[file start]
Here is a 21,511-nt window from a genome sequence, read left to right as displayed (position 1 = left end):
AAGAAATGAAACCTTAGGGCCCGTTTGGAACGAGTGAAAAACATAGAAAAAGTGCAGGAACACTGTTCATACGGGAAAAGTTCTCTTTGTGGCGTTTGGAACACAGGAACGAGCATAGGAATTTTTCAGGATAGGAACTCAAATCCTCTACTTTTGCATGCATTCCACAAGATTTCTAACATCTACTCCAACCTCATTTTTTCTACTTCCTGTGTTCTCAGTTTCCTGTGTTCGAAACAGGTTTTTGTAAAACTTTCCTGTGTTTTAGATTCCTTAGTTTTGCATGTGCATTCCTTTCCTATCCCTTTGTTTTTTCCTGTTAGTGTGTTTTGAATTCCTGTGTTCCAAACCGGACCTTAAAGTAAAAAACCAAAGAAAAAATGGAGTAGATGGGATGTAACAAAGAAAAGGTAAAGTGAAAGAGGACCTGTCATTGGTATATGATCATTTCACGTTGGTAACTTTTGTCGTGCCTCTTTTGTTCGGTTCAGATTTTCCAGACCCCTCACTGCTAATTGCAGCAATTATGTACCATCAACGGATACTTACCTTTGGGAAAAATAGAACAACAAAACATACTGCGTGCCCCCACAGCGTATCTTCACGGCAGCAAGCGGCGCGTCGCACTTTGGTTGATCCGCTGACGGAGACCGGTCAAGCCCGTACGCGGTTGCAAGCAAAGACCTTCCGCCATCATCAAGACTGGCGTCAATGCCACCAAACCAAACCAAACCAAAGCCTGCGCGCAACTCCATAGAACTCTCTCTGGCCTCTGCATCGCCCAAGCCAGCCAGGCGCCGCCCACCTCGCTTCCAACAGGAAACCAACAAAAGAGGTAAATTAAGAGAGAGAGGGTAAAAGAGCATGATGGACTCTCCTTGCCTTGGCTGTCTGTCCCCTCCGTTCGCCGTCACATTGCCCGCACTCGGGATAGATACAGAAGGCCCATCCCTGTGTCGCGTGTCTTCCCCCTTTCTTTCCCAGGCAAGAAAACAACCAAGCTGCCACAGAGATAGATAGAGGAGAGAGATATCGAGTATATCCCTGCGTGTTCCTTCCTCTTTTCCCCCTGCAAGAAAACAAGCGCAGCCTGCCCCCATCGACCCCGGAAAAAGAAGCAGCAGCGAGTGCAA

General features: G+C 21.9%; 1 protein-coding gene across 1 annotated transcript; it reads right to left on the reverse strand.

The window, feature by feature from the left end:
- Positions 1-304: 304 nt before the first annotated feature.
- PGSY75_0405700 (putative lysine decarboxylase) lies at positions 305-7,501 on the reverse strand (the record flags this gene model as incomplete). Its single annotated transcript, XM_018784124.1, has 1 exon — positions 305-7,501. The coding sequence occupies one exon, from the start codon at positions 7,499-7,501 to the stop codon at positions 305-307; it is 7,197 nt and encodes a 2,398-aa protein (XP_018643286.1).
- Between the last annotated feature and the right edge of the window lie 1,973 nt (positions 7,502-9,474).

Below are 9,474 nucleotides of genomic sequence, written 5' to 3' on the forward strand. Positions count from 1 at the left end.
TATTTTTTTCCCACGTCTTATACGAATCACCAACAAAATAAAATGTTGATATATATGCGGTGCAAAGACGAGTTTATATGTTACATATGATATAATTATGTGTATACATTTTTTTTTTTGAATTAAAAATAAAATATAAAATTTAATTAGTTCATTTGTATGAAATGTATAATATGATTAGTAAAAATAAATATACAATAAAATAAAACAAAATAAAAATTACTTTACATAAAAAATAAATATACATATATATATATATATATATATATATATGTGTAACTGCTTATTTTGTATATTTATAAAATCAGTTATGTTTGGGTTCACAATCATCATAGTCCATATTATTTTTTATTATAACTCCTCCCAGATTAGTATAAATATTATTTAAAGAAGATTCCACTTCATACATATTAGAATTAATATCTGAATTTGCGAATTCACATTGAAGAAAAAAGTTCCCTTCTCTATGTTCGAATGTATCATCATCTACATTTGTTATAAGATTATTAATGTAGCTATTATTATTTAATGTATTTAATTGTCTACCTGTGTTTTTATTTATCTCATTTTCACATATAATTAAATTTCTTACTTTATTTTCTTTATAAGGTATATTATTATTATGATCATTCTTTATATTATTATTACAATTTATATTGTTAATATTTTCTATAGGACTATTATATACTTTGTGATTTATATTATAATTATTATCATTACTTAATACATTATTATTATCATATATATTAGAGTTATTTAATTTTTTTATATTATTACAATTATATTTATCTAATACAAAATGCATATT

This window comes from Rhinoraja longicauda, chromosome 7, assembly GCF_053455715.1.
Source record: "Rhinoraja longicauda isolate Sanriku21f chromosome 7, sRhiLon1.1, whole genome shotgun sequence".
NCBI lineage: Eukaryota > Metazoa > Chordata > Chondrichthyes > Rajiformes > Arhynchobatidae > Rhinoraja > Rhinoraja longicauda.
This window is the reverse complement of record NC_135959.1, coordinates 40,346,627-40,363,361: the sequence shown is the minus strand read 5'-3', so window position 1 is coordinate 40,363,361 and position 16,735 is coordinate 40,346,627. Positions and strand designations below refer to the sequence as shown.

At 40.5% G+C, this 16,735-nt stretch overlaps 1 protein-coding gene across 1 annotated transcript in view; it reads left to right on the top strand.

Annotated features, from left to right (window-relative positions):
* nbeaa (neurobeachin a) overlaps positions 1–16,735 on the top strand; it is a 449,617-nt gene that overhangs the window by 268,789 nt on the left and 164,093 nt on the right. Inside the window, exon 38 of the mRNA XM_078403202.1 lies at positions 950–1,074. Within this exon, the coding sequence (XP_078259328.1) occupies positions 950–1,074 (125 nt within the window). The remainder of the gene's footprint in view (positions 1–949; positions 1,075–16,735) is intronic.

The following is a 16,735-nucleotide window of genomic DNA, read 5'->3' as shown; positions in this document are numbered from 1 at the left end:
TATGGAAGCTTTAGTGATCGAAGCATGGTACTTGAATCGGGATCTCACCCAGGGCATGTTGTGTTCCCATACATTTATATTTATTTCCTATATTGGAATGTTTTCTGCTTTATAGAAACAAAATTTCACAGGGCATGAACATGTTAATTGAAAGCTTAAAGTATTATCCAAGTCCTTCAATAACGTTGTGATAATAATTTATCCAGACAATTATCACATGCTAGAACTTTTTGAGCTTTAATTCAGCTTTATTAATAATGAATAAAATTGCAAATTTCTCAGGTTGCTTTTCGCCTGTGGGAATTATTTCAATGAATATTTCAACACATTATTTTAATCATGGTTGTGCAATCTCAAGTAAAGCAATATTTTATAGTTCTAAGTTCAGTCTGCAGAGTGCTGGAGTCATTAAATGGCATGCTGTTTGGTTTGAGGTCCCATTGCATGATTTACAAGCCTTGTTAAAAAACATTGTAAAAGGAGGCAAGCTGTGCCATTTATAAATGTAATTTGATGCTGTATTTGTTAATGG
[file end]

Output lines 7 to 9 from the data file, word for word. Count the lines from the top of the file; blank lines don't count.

- Between the last annotated feature and the right edge of the window lie 1,973 nt (positions 7,502-9,474).

Below are 9,474 nucleotides of genomic sequence, written 5' to 3' on the forward strand. Positions count from 1 at the left end.
TATTTTTTTCCCACGTCTTATACGAATCACCAACAAAATAAAATGTTGATATATATGCGGTGCAAAGACGAGTTTATATGTTACATATGATATAATTATGTGTATACATTTTTTTTTTTGAATTAAAAATAAAATATAAAATTTAATTAGTTCATTTGTATGAAATGTATAATATGATTAGTAAAAATAAATATACAATAAAATAAAACAAAATAAAAATTACTTTACATAAAAAATAAATATACATATATATATATATATATATATATATATGTGTAACTGCTTATTTTGTATATTTATAAAATCAGTTATGTTTGGGTTCACAATCATCATAGTCCATATTATTTTTTATTATAACTCCTCCCAGATTAGTATAAATATTATTTAAAGAAGATTCCACTTCATACATATTAGAATTAATATCTGAATTTGCGAATTCACATTGAAGAAAAAAGTTCCCTTCTCTATGTTCGAATGTATCATCATCTACATTTGTTATAAGATTATTAATGTAGCTATTATTATTTAATGTATTTAATTGTCTACCTGTGTTTTTATTTATCTCATTTTCACATATAATTAAATTTCTTACTTTATTTTCTTTATAAGGTATATTATTATTATGATCATTCTTTATATTATTATTACAATTTATATTGTTAATATTTTCTATAGGACTATTATATACTTTGTGATTTATATTATAATTATTATCATTACTTAATACATTATTATTATCATATATATTAGAGTTATTTAATTTTTTTATATTATTACAATTATATTTATCTAATACAAAATGCATATT